Every company that has employees is required to have an employer ID number (EIN), but you may need an EIN even if you do not have employees, to start your business. It is the Social Security number of your business.
1. What is an EIN?
EIN is a number that is assigned by the Internal Revenue Service for identifying the business for tax purposes. You should include the tax ID of your business on bank account applications, income tax forms, and employment tax reports and payments.
Like Social Security numbers, the business tax ID serves the same as Social Security does for individuals.
2. How EIN is different from a Taxpayer ID Number
The term "taxpayer ID" can be one of various numbers. An employer ID is referred to as a taxpayer ID for a business, whereas a Social Security number is a taxpayer ID for an individual. Another type of tax ID is referred to as the "Individual Taxpayer ID." This is used by individuals who do not have a Social Security number.
3. Do you need EIN for your business?
You will require an EIN for your business if you have employees or if you file certain kinds of taxes. You will require one if your business is taxed as a corporation or a partnership.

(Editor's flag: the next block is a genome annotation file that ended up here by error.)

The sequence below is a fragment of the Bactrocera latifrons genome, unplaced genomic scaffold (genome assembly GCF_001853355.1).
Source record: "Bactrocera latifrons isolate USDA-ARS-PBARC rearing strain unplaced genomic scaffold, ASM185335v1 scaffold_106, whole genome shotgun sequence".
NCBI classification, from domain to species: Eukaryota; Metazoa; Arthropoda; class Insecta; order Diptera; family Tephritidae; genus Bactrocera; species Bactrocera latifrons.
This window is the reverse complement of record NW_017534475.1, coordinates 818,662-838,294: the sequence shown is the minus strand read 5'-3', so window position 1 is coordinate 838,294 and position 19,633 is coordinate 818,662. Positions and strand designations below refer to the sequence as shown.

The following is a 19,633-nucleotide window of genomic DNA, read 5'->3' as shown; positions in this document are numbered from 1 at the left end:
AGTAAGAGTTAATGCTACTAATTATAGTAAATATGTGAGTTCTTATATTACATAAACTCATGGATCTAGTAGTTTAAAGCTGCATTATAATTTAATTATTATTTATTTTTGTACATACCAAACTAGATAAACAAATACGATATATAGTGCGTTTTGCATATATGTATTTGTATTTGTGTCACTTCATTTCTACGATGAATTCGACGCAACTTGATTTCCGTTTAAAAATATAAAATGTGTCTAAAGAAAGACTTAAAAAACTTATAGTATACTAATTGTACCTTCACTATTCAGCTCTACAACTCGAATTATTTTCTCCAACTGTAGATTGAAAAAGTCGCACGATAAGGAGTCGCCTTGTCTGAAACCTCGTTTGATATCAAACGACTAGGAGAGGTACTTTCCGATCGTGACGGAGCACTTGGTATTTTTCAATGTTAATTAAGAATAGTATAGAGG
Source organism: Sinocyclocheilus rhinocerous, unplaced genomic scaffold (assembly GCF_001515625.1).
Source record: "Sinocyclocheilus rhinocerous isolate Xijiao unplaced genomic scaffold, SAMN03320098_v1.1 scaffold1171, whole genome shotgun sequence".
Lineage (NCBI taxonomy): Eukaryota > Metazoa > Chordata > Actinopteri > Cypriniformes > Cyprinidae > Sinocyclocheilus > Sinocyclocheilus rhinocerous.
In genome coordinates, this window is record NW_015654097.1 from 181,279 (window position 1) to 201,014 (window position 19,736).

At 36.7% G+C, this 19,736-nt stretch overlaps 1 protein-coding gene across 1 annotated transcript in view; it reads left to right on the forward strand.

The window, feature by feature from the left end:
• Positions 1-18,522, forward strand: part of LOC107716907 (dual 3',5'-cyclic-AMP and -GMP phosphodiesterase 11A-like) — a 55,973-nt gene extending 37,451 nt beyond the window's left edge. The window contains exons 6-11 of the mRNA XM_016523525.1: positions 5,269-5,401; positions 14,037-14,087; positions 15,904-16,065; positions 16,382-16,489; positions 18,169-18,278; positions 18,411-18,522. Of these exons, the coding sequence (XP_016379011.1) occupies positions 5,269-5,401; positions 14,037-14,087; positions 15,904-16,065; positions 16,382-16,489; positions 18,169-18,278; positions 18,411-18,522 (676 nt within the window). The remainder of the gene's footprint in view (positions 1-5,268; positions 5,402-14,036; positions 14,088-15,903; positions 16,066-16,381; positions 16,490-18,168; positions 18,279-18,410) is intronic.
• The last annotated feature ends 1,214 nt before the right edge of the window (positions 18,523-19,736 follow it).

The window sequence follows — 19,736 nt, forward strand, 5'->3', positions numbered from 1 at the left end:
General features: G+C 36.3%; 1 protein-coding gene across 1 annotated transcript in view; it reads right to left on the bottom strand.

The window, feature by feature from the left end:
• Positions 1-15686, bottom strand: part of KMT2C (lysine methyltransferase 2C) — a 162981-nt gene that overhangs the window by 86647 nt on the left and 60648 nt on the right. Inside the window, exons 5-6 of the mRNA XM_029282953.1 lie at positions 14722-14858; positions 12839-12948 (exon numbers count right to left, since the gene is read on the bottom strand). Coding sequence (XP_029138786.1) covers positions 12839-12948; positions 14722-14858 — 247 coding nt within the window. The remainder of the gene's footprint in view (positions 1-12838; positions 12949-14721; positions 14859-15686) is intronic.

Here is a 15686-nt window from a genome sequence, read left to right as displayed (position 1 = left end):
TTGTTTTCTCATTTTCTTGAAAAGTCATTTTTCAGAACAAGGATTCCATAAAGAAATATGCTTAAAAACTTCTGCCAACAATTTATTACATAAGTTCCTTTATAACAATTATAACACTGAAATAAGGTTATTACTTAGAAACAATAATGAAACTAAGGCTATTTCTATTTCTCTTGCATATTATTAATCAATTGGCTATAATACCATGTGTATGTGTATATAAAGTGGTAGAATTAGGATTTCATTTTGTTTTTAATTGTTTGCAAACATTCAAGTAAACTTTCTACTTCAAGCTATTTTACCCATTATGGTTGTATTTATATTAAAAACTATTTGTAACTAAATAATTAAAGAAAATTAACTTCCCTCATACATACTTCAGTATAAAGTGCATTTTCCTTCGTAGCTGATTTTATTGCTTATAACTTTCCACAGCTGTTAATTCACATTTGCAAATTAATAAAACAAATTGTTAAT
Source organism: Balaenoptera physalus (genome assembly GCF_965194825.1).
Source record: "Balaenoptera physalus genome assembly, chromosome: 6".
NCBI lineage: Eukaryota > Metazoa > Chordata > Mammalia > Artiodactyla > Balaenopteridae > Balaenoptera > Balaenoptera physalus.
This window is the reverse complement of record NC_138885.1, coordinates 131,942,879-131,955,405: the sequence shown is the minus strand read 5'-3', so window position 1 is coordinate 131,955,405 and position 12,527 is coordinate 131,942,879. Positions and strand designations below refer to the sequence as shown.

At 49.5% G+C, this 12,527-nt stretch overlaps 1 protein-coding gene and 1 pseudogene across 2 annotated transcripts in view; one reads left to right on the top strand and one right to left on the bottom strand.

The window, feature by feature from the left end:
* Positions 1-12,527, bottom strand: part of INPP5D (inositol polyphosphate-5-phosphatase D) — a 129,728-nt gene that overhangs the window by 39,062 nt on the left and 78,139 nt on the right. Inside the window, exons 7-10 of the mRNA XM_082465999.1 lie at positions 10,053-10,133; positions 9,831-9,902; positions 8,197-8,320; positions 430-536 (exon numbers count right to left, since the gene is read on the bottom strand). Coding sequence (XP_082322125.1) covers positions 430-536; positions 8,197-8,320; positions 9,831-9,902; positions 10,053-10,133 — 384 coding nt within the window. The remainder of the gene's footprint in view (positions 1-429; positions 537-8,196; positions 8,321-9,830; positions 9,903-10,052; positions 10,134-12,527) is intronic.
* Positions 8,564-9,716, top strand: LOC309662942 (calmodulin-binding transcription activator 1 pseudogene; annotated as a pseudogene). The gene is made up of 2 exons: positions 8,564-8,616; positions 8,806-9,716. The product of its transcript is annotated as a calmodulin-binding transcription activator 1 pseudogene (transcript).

EIN is not required for tax purposes if your business is a sole proprietorship, you are not registered with your state as an LLC, a corporation, or a partnership and you don't have employees. In this circumstance, your EIN is your Social Security number.
But an EIN might be required at the time you start your business and apply for a business checking account. You might also require one when you are applying for a business license.
4. When do you need a new EIN?
A new EIN is not required if you simply change the name or address of your business.
You do not require a new EIN if you make simple changes to your business, but if you change your legal business structure from a corporation to some other entity or from a sole proprietorship to a corporation, you may need a new one.
You should inform the IRS if your business changes and the IRS will inform you if you need a new EIN.
You must send a change request letter to the appropriate IRS location if you made a mistake on your EIN application or on the form, in party 3, the party which will occur must be responsible.
5. Tax-Exempt Organizations
Tax-exempt organizations have special rules. The IRS recommends that you must make sure the business structure of your organization is firmly nailed down before you apply for your EIN.
It is because you can lose your tax-exempt status if you make certain mistakes within three years, e.g. failing to file a return. The calendar begins with the date you get your EIN.
6. Are EINs recycled?
Your EIN is like your tax/legal fingerprint. It cannot eventually end up with another business if your business ceases to operate. It will not expire. When you are finished with it, it will go forever.